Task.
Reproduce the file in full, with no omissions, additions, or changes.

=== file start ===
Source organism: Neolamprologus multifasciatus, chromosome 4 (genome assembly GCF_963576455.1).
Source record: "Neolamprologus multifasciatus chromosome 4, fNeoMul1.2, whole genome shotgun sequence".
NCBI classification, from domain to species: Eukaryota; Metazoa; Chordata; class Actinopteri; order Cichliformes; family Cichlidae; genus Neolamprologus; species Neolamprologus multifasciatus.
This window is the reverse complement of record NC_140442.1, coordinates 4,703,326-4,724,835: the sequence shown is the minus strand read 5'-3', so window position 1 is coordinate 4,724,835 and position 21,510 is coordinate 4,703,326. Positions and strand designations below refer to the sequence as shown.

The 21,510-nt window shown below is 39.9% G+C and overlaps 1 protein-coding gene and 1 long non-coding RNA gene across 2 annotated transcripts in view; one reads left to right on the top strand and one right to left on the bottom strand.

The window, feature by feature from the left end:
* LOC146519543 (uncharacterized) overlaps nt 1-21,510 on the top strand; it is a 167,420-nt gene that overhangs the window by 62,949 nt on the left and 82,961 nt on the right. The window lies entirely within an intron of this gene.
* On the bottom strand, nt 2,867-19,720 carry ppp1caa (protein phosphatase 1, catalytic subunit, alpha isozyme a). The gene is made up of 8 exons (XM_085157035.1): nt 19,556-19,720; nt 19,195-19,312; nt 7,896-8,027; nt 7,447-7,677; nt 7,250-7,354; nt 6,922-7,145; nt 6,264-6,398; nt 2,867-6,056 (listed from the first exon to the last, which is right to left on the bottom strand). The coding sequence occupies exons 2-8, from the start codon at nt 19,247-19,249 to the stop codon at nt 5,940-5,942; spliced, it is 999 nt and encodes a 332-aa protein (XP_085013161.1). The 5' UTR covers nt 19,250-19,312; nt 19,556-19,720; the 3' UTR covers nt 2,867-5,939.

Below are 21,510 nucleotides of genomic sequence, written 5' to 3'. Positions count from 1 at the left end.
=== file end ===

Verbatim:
Source organism: Neolamprologus multifasciatus, chromosome 4 (genome assembly GCF_963576455.1).
Source record: "Neolamprologus multifasciatus chromosome 4, fNeoMul1.2, whole genome shotgun sequence".
NCBI classification, from domain to species: Eukaryota; Metazoa; Chordata; class Actinopteri; order Cichliformes; family Cichlidae; genus Neolamprologus; species Neolamprologus multifasciatus.
This window is the reverse complement of record NC_140442.1, coordinates 4,703,326-4,724,835: the sequence shown is the minus strand read 5'-3', so window position 1 is coordinate 4,724,835 and position 21,510 is coordinate 4,703,326. Positions and strand designations below refer to the sequence as shown.

The 21,510-nt window shown below is 39.9% G+C and overlaps 1 protein-coding gene and 1 long non-coding RNA gene across 2 annotated transcripts in view; one reads left to right on the top strand and one right to left on the bottom strand.

The window, feature by feature from the left end:
* LOC146519543 (uncharacterized) overlaps nt 1-21,510 on the top strand; it is a 167,420-nt gene that overhangs the window by 62,949 nt on the left and 82,961 nt on the right. The window lies entirely within an intron of this gene.
* On the bottom strand, nt 2,867-19,720 carry ppp1caa (protein phosphatase 1, catalytic subunit, alpha isozyme a). The gene is made up of 8 exons (XM_085157035.1): nt 19,556-19,720; nt 19,195-19,312; nt 7,896-8,027; nt 7,447-7,677; nt 7,250-7,354; nt 6,922-7,145; nt 6,264-6,398; nt 2,867-6,056 (listed from the first exon to the last, which is right to left on the bottom strand). The coding sequence occupies exons 2-8, from the start codon at nt 19,247-19,249 to the stop codon at nt 5,940-5,942; spliced, it is 999 nt and encodes a 332-aa protein (XP_085013161.1). The 5' UTR covers nt 19,250-19,312; nt 19,556-19,720; the 3' UTR covers nt 2,867-5,939.

Below are 21,510 nucleotides of genomic sequence, written 5' to 3'. Positions count from 1 at the left end.